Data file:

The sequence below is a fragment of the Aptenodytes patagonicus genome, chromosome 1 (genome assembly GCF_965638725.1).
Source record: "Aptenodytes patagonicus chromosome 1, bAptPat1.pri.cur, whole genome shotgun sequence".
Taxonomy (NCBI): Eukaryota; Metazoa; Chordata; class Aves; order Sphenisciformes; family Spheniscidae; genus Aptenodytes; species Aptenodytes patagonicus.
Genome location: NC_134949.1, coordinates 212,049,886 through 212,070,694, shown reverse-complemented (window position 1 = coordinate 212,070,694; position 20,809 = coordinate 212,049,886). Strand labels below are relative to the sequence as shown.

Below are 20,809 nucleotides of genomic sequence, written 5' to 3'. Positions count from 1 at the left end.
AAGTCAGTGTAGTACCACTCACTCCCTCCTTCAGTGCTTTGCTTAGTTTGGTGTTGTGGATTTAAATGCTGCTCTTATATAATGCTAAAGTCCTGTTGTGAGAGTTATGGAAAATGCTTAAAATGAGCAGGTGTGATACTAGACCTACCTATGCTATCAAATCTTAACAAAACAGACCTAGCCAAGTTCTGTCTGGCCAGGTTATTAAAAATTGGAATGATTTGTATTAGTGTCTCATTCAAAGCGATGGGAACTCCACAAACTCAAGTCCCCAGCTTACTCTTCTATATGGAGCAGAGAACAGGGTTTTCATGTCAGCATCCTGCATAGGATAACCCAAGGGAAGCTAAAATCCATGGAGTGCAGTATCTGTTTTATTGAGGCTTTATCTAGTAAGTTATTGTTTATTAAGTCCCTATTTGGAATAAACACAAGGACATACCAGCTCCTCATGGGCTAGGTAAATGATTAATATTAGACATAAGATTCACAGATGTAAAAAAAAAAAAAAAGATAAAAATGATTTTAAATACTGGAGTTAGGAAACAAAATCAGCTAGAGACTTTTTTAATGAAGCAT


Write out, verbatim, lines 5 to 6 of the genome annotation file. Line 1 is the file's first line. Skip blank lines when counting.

Below are 20,809 nucleotides of genomic sequence, written 5' to 3'. Positions count from 1 at the left end.
AAGTCAGTGTAGTACCACTCACTCCCTCCTTCAGTGCTTTGCTTAGTTTGGTGTTGTGGATTTAAATGCTGCTCTTATATAATGCTAAAGTCCTGTTGTGAGAGTTATGGAAAATGCTTAAAATGAGCAGGTGTGATACTAGACCTACCTATGCTATCAAATCTTAACAAAACAGACCTAGCCAAGTTCTGTCTGGCCAGGTTATTAAAAATTGGAATGATTTGTATTAGTGTCTCATTCAAAGCGATGGGAACTCCACAAACTCAAGTCCCCAGCTTACTCTTCTATATGGAGCAGAGAACAGGGTTTTCATGTCAGCATCCTGCATAGGATAACCCAAGGGAAGCTAAAATCCATGGAGTGCAGTATCTGTTTTATTGAGGCTTTATCTAGTAAGTTATTGTTTATTAAGTCCCTATTTGGAATAAACACAAGGACATACCAGCTCCTCATGGGCTAGGTAAATGATTAATATTAGACATAAGATTCACAGATGTAAAAAAAAAAAAAAAGATAAAAATGATTTTAAATACTGGAGTTAGGAAACAAAATCAGCTAGAGACTTTTTTAATGAAGCAT